What Whitney Houston’s demise tells us about our treatment of today’s female pop stars

Alice King 24 October 2017

James Daly

“Can I be me?”

This simple plea made by Whitney Houston provides the title of the recent BBC documentary detailing the multiple factors that led to her personal and professional downfall. Why is it that this question wouldn’t sound out of place in the mouths of many of the female pop stars at the top of their game today?

Can I Be Me? digs deep into the drugs, fame and relationships that culminated in Houston’s historic career fading away until her untimely death. One shocking realization is the extent to which Houston’s career was curated to make people think of her as the quintessential pop star. She had the looks, youth and voice that record companies feed off, and they more than got their money’s worth out of her, morphing her into the perfect pop product. The film outlines the aggressive manipulation that went into her branding, namely the focus on manufacturing her appeal to white audiences. It is almost as if Houston was married off to the music industry as a young woman, so inspired by the promise of success, and so naïve to the artistic and personal freedom she would have to sacrifice to obtain it.

Regrettably, the sinister tradition of female artists being so forcibly “owned” by record labels, exemplified by Whitney Houston, isn’t so foreign today; there was a scandal when Beyoncé broke from her father’s management, making the bold move to manage herself in a world full of talented women working under older men who hold the strings. Kesha, too, is notoriously legally bound to her rapist/producer Dr. Luke, under contract to continue working with him despite a long-drawn-out lawsuit against him. As Nicki Minaj pointed out in a recent interview with T Magazine, as much as a label brings you success and career safety, you renounce a large amount of your creative and, consequently, personal freedom.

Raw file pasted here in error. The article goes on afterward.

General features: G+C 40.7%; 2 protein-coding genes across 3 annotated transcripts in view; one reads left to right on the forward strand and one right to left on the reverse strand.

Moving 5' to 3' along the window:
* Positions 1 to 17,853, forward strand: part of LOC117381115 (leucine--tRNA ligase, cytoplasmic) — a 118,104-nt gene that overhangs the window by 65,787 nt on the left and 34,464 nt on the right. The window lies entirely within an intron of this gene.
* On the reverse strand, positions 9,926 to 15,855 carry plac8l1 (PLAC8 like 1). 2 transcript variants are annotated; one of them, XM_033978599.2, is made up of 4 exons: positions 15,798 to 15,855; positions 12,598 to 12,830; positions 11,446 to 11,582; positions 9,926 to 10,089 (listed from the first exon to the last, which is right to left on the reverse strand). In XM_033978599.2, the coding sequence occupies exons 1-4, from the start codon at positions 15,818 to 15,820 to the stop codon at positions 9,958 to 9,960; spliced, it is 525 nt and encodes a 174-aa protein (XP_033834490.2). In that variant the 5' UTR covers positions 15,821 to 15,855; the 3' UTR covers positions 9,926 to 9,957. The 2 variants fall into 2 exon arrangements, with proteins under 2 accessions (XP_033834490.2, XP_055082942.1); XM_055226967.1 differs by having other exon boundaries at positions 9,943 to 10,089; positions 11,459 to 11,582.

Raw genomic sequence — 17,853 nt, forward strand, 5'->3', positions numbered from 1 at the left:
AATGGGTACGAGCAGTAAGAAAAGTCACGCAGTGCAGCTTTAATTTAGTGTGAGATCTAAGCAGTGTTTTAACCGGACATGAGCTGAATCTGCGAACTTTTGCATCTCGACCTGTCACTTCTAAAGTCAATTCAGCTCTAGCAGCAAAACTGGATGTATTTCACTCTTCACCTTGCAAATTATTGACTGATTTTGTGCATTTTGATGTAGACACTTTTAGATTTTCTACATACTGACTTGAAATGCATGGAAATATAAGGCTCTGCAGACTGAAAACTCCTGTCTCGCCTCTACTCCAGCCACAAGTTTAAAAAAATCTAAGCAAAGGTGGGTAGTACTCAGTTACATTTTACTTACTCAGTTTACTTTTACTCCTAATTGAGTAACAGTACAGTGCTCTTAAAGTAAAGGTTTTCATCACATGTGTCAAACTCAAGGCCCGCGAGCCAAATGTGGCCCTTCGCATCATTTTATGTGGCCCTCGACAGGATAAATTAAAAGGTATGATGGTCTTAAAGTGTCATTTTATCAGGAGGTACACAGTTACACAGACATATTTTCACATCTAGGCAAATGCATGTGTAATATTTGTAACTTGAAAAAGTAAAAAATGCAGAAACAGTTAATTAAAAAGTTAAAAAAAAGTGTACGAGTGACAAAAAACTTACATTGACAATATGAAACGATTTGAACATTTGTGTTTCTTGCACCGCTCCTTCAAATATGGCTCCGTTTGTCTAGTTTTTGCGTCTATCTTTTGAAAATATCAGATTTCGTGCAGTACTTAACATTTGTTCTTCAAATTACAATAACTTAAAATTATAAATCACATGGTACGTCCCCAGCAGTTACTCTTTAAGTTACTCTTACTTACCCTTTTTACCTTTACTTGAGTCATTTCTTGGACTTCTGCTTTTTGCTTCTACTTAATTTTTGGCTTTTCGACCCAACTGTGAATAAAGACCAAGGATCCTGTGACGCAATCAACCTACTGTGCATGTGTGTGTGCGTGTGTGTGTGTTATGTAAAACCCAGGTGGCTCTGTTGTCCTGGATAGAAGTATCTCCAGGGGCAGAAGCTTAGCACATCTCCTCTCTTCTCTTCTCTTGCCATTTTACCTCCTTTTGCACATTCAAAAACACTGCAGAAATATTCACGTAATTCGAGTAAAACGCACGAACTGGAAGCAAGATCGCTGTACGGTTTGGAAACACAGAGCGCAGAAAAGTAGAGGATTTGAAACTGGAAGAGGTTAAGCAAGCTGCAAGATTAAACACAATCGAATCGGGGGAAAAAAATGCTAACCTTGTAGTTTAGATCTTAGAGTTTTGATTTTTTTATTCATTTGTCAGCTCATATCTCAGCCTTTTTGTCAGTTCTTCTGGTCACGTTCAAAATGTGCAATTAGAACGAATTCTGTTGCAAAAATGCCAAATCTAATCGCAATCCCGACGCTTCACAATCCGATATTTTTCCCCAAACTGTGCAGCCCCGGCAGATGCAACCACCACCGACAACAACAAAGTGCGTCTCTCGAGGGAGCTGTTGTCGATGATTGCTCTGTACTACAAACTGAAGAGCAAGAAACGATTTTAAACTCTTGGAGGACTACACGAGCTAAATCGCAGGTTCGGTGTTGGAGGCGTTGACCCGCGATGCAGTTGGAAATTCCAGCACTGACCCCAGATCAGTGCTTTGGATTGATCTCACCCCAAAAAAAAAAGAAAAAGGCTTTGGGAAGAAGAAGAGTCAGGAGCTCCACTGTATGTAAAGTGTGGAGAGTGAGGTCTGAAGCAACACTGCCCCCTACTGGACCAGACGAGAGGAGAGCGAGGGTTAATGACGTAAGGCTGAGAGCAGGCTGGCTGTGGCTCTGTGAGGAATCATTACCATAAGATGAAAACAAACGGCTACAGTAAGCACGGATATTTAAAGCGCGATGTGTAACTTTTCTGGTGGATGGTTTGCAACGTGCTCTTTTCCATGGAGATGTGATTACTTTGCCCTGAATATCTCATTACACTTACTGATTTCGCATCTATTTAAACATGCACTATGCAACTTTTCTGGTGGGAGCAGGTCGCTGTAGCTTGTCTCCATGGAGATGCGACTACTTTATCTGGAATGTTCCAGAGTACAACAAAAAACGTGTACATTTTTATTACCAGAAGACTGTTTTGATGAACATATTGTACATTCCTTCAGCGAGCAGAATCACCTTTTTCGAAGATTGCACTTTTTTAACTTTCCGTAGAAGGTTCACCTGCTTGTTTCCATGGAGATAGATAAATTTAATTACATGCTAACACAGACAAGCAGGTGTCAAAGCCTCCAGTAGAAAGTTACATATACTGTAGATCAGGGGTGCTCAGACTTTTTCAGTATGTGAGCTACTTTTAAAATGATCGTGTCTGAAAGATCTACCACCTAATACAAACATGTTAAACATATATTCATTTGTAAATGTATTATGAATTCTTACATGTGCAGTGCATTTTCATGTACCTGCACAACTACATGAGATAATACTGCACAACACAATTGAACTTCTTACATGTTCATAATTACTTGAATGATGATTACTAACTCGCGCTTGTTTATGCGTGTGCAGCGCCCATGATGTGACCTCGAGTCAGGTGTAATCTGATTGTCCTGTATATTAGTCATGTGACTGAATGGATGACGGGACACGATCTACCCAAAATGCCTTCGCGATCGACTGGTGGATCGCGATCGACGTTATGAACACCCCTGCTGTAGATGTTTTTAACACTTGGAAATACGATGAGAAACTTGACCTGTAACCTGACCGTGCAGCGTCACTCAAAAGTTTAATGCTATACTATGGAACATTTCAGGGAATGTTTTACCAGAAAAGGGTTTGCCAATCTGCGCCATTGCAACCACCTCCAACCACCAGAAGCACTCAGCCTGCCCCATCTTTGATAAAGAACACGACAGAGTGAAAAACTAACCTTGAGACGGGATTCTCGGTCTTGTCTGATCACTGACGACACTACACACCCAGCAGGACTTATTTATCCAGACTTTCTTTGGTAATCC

In her own recent documentary, Gaga: Five Foot Two, Lady Gaga expresses the desire to do away with the smoke and mirrors that she burst onto the music scene with in 2008. Yet it is heartbreakingly clear that in attempting to get down from her pedestal as the other-worldly being who wears meat dresses and indulges in surreal aesthetics, the public have lost interest. Of course she is still a major pop star, but the contrast in success of her earlier albums where she took on an elaborate persona that parodied and challenged fame and art, and her recent, more stripped-back productions is striking. It is as if we can’t let her be too relatable, too human. Is there anything more upsetting than stripping away a once-beloved mask and being faced with rejection?

An even more prevalent example of the public enforcing a narrative upon a female pop star is what has come of Taylor Swift. Once music’s sweetheart, one day the sweetness dosage was just too high and the world snapped. There were murmurings under the surface about her being bad news, but silence during an election and a Kardashian-related scandal were all it took to turn her into public enemy No.1. Despite its pettiness, in the greater scheme of things, ‘Look What You Made Me Do’ sounds like a cry for help from a woman who, through very little of her own doing, is now a villain. I’m no fan of Swift, but is she evil incarnate, as the pop culture essays and Facebook posts paint her as? Of course not. The PR machine of Hollywood that controls everything we see about her had a hitch and now she has to bear the brunt.

Because the thing is, these women are not in ivory towers. The humans behind the music videos and the paparazzi shots see the vicious articles and clock the violent hashtags celebrating the end of their careers. We commodify them in life and mourn them in death. And when they do die, like Whitney long before her time, we aren’t really crying for them. We’re crying for who we thought they were, the package that was designed and wrapped up just how we wanted it.

It is troubling that the music industry still runs on a vicious system of control over female artists who day by day seem increasingly molded to fit society’s rubric for successful women. These women are outrageously successful, powerful and mostly financially independent. But we still hold them in the same unrealistic esteem as muses of centuries gone by, and the outcome of legends like Whitney Houston demonstrates the danger of continuing to try and direct the trajectory of these stars’ lives.